- All school
by Teresa Sullivan, Director of Communications and English Teacher
Enrollment has dropped in the shoreline’s public schools. They now compete with each other, trying to lure students away from each other. Three local private schools have gone under in five years. And yet the school with which I am affiliated – The Country School – has been enjoying an enrollment surge for five years. What is going on?
I find myself in the catbird seat at The Country School, fortunate as both an educator and as a parent of three recent graduates. As product of parochial school from 3rd Grade through graduate school, a former public school teacher, and a parent of children who now attend public high school, I am in the unique position of experiencing three distinctly different types of education. This post is not intended to spurn any school that is not Country as no school fits all shapes and sizes; consider the parents who enroll even their twins at different schools. I recognize the distinct advantages of educating PreSchool through 8th Grade children at The Country School. And the reasons are many.
I have never seen another school in which a grandmother leads yoga classes! The Country School benefits from rich family partnerships. Parents and grandparents are involved and supportive. From participating as a member of the PTA to volunteering in classrooms as guest readers or experts in their field, our families are often visible on campus. We’ve had a father guide students on a tour of an architecture firm and a professor mother who toured a class at Rhode Island School of Design as an extension of a STEAM unit. Country School parents visit campus for more than just conferences and concerts, and I have found these partnerships enhance my students’ success. The teachers at The Country School knew my children well, truly cared for their wellbeing, and could openly and honestly speak about their strengths and shortcomings. And the relationships they forged here at Country School continue to thrive.
At a time when the virtues of recess are being re-discovered as an essential part of childhood, we at Country sit back and smile because we have known the importance of play – both structured and unstructured – for the past 63 years. All students have two recesses per day, and physical education classes, which begin in PreSchool become longer in duration and more frequent as the children progress through the grades. Rather than “taking time away” from the core academics, spirited play and PE enhance what occurs in the classroom. We know that and we have always known it.
Country School students are required to participate on at least one athletic team per season, with coaches being flexible in their scheduling so children can participate on two teams if inclined. (This policy made decision-making easier for me as well! Which game? What if I miss practice? No problem!) Many of our athletes have gone on to play at the high school and college level, leading their teams as captains. And some of our cross country runners – as young as 5 years old – have qualified for Junior Olympics! If that isn’t enough, we regularly modify and adjust the nutritional offerings we provide for our students, asking for their and their families’ input. As longtime educator Marcat Knowlton used to say, every day and every year we want to be “Better, better, better!”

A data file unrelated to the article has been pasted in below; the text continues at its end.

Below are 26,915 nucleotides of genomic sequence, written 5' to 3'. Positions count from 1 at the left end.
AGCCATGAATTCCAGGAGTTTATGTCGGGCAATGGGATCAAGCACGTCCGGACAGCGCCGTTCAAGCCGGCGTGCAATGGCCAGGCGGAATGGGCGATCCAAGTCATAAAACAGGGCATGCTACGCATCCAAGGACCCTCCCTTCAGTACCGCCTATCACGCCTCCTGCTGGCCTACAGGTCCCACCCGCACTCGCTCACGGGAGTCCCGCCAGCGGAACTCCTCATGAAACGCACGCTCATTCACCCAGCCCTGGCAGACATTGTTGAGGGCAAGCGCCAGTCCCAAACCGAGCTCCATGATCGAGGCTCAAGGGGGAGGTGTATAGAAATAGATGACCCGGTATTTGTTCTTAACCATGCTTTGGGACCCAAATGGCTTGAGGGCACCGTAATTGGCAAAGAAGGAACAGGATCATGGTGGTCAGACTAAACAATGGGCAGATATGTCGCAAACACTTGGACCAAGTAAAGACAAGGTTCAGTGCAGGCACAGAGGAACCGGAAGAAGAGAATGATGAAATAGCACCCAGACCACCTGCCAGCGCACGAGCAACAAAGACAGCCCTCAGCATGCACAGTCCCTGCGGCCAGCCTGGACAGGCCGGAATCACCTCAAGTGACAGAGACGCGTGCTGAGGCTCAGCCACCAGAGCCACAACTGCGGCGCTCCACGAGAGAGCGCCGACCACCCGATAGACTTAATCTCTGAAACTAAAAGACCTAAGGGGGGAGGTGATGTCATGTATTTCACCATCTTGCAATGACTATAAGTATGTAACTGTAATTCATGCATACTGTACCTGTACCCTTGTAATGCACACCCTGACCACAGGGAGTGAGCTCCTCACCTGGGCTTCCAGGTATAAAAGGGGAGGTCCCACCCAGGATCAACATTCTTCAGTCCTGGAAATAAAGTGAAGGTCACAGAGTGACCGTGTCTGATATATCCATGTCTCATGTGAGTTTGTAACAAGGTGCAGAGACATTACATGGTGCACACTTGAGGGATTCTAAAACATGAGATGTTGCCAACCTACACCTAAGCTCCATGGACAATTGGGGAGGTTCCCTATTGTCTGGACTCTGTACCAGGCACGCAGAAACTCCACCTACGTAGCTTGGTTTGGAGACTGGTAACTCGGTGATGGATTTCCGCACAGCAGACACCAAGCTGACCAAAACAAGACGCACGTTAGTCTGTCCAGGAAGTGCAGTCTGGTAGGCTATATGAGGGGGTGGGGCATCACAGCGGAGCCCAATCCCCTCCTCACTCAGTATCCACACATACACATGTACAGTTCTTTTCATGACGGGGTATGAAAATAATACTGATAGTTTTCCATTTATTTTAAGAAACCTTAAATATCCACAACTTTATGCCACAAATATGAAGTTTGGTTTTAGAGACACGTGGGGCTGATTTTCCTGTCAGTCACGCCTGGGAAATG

That attitude of continuous improvement is why our enrollment keeps growing when so many other schools are struggling. Even this week I welcomed a new student into my English class. That “better, better, better” motto rings true throughout the grades as I consider especially The Country School’s responsive and cutting edge curricula. Country School teachers don’t need to “teach to the test.” At TCS, depth not breadth is the hallmark of our lessons all the way from learning about bridges in PreKindergarten to designing a green dining room in 8th Grade. On our Google Campus, teachers and students embrace and share 21st Century technological advances; even Clark House children learn coding in the STEAM lab.
But lessons – no matter the topic – will not be meaningful if students don’t feel physically or emotionally safe. Beyond state-of-the-art methods that ensure campus safety, we practice programs like Choose Love and Responsive Classroom in which teachers model cooperation and emphasize the importance of social and emotional growth. At The Country School, our number one school rule is “Be kind.” We know that kindness can truly be taught, and as an anti-bullying school, we provide our students with opportunities to embrace differences, explore new perspectives, and find common ground in a multicultural world. We encourage them to be empathetic and brave. That embrace of differences has now made our school more culturally and religiously diverse than any other school on the shoreline. I am proud to be a part of this.
The Country School has been the right fit for my family for the past 12 years. The perks of an education at this independent day school reach far beyond the reading, writing and arithmetic. I know this because of my history. Because of my experience as a student and a teacher. I am thankful to be a part of this community of learners. The lessons my children and I have learned at The Country School will undoubtedly last a lifetime.